Date of Final Oral Examination (Defense)

5-2009

Type of Culminating Activity

Thesis

Degree Title

MS in Biology

Department

Biology

Major Advisor

Ian Robertson

Abstract

(1) Seed predation can significantly restrict the reproductive output and individual fitness of plants, particular those plants that are rare or endangered. In some cases the total seed loss can reach 100%. Owyhee harvester ants, Pogonomyrmex salinus, actively remove the fruits and seeds of slickspot peppergrass, Lepidium papilliferum, a rare mustard endemic to southwest Idaho.

(2) Several experiments were conducted to quantify seed predation on L. papilliferum located within the foraging distance of P. salinus. Individuals exposed to harvester ants experienced a direct loss of fruits and seeds (> 40%), whereas plants shielded from ants suffered almost no seed loss. Harvester ants were also effective scavengers of seeds on the ground (removing > 90% of seeds from the ground).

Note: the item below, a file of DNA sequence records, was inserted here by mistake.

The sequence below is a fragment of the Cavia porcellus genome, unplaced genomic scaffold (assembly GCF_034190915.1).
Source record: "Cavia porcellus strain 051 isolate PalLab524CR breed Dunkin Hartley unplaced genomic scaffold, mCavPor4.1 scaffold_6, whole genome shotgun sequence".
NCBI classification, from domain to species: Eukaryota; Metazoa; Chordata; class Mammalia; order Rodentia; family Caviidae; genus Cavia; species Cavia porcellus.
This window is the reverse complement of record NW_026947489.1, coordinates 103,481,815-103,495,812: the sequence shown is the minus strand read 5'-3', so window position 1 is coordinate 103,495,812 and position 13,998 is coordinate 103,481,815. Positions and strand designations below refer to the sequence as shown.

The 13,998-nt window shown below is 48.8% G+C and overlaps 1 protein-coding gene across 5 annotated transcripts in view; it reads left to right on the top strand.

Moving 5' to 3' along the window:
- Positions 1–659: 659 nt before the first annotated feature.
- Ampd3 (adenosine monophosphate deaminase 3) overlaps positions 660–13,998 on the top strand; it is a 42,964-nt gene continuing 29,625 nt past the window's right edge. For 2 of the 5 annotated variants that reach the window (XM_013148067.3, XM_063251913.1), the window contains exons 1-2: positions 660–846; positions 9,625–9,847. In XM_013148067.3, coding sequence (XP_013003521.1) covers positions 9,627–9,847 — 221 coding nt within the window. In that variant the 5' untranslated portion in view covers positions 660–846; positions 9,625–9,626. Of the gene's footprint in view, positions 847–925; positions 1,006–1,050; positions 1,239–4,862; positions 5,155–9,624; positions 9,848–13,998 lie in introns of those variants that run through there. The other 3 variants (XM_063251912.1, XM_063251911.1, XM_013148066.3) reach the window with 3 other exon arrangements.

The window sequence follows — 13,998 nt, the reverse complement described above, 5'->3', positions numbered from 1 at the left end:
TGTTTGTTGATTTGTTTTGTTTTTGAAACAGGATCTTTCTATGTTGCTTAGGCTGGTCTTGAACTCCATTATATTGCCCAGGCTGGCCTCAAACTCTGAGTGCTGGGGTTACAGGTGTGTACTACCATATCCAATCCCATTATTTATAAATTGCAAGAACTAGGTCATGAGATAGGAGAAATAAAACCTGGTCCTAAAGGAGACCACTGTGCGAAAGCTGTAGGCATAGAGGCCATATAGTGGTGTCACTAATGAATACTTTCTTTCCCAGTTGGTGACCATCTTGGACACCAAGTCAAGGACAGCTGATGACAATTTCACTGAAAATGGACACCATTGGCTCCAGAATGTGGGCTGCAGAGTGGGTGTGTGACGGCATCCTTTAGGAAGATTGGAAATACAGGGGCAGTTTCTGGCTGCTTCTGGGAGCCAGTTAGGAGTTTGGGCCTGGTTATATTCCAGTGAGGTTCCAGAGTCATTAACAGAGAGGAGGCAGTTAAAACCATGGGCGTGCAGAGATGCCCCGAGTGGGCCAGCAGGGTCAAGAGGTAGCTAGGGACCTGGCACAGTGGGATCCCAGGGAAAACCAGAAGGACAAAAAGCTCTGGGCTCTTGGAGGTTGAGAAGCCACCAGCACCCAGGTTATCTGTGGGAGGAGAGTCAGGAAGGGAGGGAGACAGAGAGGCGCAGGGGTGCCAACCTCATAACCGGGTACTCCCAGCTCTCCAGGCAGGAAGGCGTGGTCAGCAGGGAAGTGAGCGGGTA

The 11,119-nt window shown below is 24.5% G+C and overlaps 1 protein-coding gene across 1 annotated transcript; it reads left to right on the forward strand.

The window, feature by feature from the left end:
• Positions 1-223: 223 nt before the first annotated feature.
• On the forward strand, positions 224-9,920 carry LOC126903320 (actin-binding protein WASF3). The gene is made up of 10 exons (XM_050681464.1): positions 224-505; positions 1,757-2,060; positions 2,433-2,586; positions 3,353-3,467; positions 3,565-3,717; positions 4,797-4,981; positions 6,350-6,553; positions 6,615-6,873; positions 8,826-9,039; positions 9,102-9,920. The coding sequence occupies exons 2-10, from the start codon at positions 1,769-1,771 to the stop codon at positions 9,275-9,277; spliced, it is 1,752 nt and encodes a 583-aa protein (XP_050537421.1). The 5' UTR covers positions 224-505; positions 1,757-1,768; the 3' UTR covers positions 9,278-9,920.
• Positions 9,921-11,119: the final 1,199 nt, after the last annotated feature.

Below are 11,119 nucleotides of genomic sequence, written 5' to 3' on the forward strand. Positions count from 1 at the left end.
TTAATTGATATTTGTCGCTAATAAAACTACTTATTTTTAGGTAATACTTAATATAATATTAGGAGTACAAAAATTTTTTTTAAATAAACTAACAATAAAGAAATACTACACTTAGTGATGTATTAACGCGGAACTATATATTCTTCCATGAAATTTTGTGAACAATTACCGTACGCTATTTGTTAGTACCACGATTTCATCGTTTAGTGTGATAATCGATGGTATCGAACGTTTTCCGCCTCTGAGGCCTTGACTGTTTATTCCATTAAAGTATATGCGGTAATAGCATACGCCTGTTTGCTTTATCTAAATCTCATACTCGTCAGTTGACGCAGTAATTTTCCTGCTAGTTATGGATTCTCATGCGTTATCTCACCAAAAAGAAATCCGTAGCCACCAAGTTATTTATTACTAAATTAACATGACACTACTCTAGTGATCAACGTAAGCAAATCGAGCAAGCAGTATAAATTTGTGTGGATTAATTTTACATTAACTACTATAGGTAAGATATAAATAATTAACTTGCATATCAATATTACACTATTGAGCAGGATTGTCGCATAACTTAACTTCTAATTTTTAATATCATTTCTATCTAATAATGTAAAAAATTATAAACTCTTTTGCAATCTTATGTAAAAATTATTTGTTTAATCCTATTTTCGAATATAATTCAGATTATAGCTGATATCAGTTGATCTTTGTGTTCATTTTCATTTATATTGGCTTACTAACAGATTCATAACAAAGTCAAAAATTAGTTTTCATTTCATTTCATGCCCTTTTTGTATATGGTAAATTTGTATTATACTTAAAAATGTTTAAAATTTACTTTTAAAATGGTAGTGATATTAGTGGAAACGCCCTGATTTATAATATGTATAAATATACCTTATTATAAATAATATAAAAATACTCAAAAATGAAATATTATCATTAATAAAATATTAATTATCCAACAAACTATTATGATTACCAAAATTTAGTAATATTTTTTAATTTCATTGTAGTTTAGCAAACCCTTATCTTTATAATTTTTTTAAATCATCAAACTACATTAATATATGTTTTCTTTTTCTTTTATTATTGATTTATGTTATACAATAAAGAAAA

(3) All fruits and seeds collected by ants were returned to their nests and taken below ground. Of 100 successful foragers monitored all returned the fruit or seeds to the nest. A search of 30 middens revealed many empty L. papilliferum fruit husks but no intact seeds. Thus, it does not appear that the ants benefit L. papilliferum by dispersing their seeds.

(4) Pogonomyrmex salinus is the main seed predator of L. papilliferum and in some cases can remove and destroy complete seed sets of individuals. Seed removal of this magnitude suggests that P. salinus may significantly limit recruitment of new individuals of L. papilliferum and lead to further decline of this rare plant species.

Comments

Winner of Boise State University's 2009 Distinguished Master’s Thesis Award.

Share

COinS